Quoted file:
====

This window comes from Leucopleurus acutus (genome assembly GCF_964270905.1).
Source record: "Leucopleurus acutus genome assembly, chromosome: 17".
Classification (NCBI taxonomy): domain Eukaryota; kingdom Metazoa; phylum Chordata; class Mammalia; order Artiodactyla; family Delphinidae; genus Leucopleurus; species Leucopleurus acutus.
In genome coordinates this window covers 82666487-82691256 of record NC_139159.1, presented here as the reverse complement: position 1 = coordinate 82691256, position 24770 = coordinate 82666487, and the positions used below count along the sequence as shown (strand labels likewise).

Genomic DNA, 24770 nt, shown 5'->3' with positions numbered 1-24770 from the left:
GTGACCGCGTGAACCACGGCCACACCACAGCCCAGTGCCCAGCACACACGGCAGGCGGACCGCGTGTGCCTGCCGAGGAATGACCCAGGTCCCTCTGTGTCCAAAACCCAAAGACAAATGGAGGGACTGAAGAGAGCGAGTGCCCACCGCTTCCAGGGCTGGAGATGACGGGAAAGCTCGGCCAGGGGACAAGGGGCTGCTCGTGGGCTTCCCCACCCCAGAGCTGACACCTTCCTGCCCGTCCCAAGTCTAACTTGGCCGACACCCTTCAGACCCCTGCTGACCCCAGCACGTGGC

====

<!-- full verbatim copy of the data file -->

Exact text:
This window comes from Leucopleurus acutus (genome assembly GCF_964270905.1).
Source record: "Leucopleurus acutus genome assembly, chromosome: 17".
Classification (NCBI taxonomy): domain Eukaryota; kingdom Metazoa; phylum Chordata; class Mammalia; order Artiodactyla; family Delphinidae; genus Leucopleurus; species Leucopleurus acutus.
In genome coordinates this window covers 82666487-82691256 of record NC_139159.1, presented here as the reverse complement: position 1 = coordinate 82691256, position 24770 = coordinate 82666487, and the positions used below count along the sequence as shown (strand labels likewise).

Genomic DNA, 24770 nt, shown 5'->3' with positions numbered 1-24770 from the left:
GTGACCGCGTGAACCACGGCCACACCACAGCCCAGTGCCCAGCACACACGGCAGGCGGACCGCGTGTGCCTGCCGAGGAATGACCCAGGTCCCTCTGTGTCCAAAACCCAAAGACAAATGGAGGGACTGAAGAGAGCGAGTGCCCACCGCTTCCAGGGCTGGAGATGACGGGAAAGCTCGGCCAGGGGACAAGGGGCTGCTCGTGGGCTTCCCCACCCCAGAGCTGACACCTTCCTGCCCGTCCCAAGTCTAACTTGGCCGACACCCTTCAGACCCCTGCTGACCCCAGCACGTGGC